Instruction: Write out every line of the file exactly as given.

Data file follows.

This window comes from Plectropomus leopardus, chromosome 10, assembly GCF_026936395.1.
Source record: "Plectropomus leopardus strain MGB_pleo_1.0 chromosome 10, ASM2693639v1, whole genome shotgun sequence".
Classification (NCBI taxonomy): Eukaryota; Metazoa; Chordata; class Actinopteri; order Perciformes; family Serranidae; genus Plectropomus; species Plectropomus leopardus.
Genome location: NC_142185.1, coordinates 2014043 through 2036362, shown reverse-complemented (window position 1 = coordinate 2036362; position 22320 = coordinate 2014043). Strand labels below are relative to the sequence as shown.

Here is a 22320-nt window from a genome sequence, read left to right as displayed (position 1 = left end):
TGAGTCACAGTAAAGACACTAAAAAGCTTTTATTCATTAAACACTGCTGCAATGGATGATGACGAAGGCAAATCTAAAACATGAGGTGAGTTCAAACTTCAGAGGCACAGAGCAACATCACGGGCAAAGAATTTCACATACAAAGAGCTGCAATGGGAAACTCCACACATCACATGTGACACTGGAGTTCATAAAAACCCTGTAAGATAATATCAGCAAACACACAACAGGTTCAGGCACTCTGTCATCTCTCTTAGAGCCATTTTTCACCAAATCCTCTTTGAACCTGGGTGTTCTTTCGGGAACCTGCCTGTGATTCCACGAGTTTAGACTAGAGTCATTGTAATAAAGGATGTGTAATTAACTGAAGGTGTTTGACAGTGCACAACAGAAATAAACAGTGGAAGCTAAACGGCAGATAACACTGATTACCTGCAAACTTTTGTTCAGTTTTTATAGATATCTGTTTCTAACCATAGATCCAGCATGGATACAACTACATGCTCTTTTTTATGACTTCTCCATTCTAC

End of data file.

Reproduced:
This window comes from Plectropomus leopardus, chromosome 10, assembly GCF_026936395.1.
Source record: "Plectropomus leopardus strain MGB_pleo_1.0 chromosome 10, ASM2693639v1, whole genome shotgun sequence".
Classification (NCBI taxonomy): Eukaryota; Metazoa; Chordata; class Actinopteri; order Perciformes; family Serranidae; genus Plectropomus; species Plectropomus leopardus.
Genome location: NC_142185.1, coordinates 2014043 through 2036362, shown reverse-complemented (window position 1 = coordinate 2036362; position 22320 = coordinate 2014043). Strand labels below are relative to the sequence as shown.

Here is a 22320-nt window from a genome sequence, read left to right as displayed (position 1 = left end):
TGAGTCACAGTAAAGACACTAAAAAGCTTTTATTCATTAAACACTGCTGCAATGGATGATGACGAAGGCAAATCTAAAACATGAGGTGAGTTCAAACTTCAGAGGCACAGAGCAACATCACGGGCAAAGAATTTCACATACAAAGAGCTGCAATGGGAAACTCCACACATCACATGTGACACTGGAGTTCATAAAAACCCTGTAAGATAATATCAGCAAACACACAACAGGTTCAGGCACTCTGTCATCTCTCTTAGAGCCATTTTTCACCAAATCCTCTTTGAACCTGGGTGTTCTTTCGGGAACCTGCCTGTGATTCCACGAGTTTAGACTAGAGTCATTGTAATAAAGGATGTGTAATTAACTGAAGGTGTTTGACAGTGCACAACAGAAATAAACAGTGGAAGCTAAACGGCAGATAACACTGATTACCTGCAAACTTTTGTTCAGTTTTTATAGATATCTGTTTCTAACCATAGATCCAGCATGGATACAACTACATGCTCTTTTTTATGACTTCTCCATTCTAC